Ivan pounds southern Caribbean, heads for Jamaica, Florida


Hurricane Ivan causes ships to alter itineraries

MIAMI -- Cruise lines, which spent a better part of this week rerouting ships around Hurricane Frances, began concentrating on avoiding Hurricane Ivan.

Royal Caribbean International will alter its Sept. 11 calls on the Grandeur of the Seas, staying at sea instead calling at Grand Bahama Island, Bahamas, and the Enchantment of the Seas will head to Nassau, Bahamas, instead of Cozumel, Mexico. The Adventure of the Seas called in St. Lucia Thursday instead of spending the day at sea.

Also, the Majesty of the Seas will a call at CocoCay in Nassau, Bahamas on Sept. 10. The Explorer of the Seas will spend Sept. 9 at sea instead of calling in Grand Cayman, Cayman Islands. Royal Caribbean said the Mariner of the Seas itinerary was "subject to change."

Carnival Cruise Lines altered the Carnival Destinys Sept. 5 cruise from San Juan, sailing a modified itinerary.

Princess Cruises switched the Caribbean Princess' seven-day cruise departing Sept. 11 from a western Caribbean itinerary to an eastern Caribbean itinerary. In addition, Princess revised its southern Caribbean itenerary of the Golden Princess.

Celebrity Cruises altered the Century's itinerary by extending its call in Cozumel on Sept. 9 and spending Sept. 10 at sea rather than calling in Key West.

Check the cruise lines' Web sites for updates as the storm progresses.

To contact the reporter who wrote this article, send e-mail to Rebecca Tobin at [email protected].

NEW YORK -- As damage reports continued to roll in from several southeastern Caribbean islands buffeted by Hurricane Ivan earlier this week, Jamaica, Cuba and the Florida Keys were bracing to be next in line for the full brunt of the deadly storm.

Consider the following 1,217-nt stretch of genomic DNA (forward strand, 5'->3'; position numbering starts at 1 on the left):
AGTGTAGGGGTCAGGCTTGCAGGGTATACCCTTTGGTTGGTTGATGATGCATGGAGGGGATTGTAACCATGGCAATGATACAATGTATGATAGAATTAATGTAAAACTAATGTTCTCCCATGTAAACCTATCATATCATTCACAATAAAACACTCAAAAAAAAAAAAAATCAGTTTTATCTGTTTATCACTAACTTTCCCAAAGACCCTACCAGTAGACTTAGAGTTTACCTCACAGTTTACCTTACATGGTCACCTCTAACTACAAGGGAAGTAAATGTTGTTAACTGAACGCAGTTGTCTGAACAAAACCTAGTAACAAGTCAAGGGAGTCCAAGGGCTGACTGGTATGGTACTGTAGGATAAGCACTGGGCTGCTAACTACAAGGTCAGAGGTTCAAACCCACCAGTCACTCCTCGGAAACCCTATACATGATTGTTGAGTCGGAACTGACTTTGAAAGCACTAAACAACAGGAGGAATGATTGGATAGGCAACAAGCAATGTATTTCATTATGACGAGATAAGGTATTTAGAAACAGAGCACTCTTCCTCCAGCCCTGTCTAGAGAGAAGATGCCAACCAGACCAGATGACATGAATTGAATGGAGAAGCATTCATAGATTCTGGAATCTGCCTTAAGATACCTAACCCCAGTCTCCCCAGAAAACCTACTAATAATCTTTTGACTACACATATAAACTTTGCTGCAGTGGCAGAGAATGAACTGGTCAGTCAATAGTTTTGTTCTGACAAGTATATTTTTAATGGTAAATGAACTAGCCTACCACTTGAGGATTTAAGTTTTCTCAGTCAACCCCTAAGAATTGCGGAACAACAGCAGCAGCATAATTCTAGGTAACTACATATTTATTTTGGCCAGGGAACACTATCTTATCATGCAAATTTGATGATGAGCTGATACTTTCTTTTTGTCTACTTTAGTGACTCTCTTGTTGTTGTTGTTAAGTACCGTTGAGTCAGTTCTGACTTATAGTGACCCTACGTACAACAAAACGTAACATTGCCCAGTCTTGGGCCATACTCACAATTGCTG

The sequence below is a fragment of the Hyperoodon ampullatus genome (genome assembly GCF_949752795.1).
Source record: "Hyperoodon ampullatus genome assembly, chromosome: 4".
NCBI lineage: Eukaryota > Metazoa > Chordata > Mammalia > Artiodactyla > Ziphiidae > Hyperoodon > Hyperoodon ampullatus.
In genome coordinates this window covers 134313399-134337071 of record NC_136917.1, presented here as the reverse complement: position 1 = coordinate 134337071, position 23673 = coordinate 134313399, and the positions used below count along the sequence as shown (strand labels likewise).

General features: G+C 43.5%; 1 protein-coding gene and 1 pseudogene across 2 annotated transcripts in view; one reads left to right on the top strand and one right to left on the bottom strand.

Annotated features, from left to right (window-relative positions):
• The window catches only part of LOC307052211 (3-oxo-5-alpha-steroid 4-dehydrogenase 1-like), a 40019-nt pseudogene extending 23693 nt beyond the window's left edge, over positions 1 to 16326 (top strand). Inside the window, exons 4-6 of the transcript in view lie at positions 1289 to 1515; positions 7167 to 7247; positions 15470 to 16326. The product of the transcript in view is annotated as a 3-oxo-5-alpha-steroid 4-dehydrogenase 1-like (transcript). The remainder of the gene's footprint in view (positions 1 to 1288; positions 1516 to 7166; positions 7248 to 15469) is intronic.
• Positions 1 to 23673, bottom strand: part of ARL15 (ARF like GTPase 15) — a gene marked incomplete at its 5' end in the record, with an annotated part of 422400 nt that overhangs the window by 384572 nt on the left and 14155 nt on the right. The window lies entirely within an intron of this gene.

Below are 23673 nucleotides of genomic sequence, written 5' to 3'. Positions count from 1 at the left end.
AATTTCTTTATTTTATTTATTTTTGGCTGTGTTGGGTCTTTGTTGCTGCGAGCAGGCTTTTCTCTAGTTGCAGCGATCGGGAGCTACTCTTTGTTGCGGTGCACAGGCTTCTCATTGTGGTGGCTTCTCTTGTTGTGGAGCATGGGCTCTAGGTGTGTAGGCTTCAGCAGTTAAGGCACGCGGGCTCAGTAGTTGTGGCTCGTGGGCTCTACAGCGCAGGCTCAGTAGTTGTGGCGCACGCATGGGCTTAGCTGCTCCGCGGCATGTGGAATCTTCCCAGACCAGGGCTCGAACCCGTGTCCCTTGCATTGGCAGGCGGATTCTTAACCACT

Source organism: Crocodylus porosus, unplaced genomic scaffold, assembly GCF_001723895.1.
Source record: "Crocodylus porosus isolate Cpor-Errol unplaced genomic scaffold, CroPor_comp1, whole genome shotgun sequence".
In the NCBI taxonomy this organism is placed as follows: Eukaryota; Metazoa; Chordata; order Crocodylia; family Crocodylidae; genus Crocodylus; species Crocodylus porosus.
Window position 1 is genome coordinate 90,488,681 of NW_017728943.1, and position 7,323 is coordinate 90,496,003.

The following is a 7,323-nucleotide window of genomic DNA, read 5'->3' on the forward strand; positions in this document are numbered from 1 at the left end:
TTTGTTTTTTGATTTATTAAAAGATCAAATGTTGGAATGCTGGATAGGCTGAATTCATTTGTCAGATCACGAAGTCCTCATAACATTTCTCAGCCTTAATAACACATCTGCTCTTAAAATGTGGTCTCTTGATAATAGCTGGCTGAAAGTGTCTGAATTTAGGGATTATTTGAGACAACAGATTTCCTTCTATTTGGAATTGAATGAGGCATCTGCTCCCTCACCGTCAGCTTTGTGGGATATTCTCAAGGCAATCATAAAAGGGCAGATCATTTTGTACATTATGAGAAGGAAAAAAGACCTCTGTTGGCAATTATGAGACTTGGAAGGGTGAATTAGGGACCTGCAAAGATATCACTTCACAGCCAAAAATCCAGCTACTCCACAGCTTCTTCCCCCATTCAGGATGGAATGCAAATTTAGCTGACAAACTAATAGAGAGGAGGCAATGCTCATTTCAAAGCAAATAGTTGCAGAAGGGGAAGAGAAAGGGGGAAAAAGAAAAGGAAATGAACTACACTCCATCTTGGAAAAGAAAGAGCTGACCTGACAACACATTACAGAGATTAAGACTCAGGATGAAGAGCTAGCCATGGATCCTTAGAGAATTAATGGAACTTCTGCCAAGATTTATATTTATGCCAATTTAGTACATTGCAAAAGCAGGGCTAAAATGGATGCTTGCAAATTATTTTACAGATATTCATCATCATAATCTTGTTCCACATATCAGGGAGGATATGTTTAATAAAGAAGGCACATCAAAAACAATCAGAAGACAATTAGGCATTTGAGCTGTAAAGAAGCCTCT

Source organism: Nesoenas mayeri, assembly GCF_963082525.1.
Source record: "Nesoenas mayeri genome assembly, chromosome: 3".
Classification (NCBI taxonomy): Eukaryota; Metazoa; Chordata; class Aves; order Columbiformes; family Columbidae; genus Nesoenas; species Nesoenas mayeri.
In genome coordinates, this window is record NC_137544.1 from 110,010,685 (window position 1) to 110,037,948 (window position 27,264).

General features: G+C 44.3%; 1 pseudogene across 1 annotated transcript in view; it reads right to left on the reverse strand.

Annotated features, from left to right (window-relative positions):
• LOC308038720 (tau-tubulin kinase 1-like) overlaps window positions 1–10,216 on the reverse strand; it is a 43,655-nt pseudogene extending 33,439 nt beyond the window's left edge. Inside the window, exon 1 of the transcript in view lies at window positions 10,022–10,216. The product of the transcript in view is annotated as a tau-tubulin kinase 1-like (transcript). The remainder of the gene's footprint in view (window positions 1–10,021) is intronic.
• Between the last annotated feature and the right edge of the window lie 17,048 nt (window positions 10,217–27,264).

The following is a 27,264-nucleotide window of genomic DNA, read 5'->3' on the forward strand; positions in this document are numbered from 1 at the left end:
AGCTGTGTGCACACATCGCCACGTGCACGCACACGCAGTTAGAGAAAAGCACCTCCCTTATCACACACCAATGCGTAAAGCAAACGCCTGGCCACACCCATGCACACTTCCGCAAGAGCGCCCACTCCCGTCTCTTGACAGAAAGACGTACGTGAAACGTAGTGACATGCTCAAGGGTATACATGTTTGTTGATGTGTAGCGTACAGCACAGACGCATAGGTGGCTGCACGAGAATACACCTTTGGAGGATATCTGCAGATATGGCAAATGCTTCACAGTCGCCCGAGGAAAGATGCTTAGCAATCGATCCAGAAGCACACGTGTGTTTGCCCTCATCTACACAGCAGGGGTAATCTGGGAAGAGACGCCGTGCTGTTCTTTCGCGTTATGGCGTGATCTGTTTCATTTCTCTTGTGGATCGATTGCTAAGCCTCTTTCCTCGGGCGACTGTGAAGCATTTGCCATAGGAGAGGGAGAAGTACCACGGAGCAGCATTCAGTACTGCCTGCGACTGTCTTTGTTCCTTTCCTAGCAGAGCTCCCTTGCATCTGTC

Ivan, with winds of up to 160 miles per hour, tore a path through the small Windward Islands Monday and Tuesday -- killing up to 16 people across the region and leveling 90% of the homes in Grenada -- before skirting Aruba, Bonaire and Curacao in the Netherlands Antilles, which suffered little or no damage according to island officials, on Wednesday.

In Jamaica -- which lies directly in Ivans projected path and could be struck by late Friday afternoon -- residents and hoteliers were busy Thursday battening down the hatches.

According to the Jamaica Tourist Board (JTB), efforts were under way in cooperation with hotels, tour operators and airlines to facilitate the safe evacuation and shelter of visitors currently on the island.

We have a clear set of precautions laid down and hoteliers and other operators have been advised to follow these procedures immediately, said Paul Pennicook, director of tourism at the JTB, in an official statement.

In Montego Bay, the 427-room Ritz-Carlton Golf and Spa Resort Rose Hall -- which had evacuated most paying guests to the mainland by Thursday afternoon -- was sheltering guests from older and more vulnerable area hotels who hadnt yet left the island, according to spokeswoman Verona Carter.

Being relatively brand new, our hotel is considered one of the safest on Jamaica, she said, adding, hotel staff were securing the property and putting all necessary safety measures in place.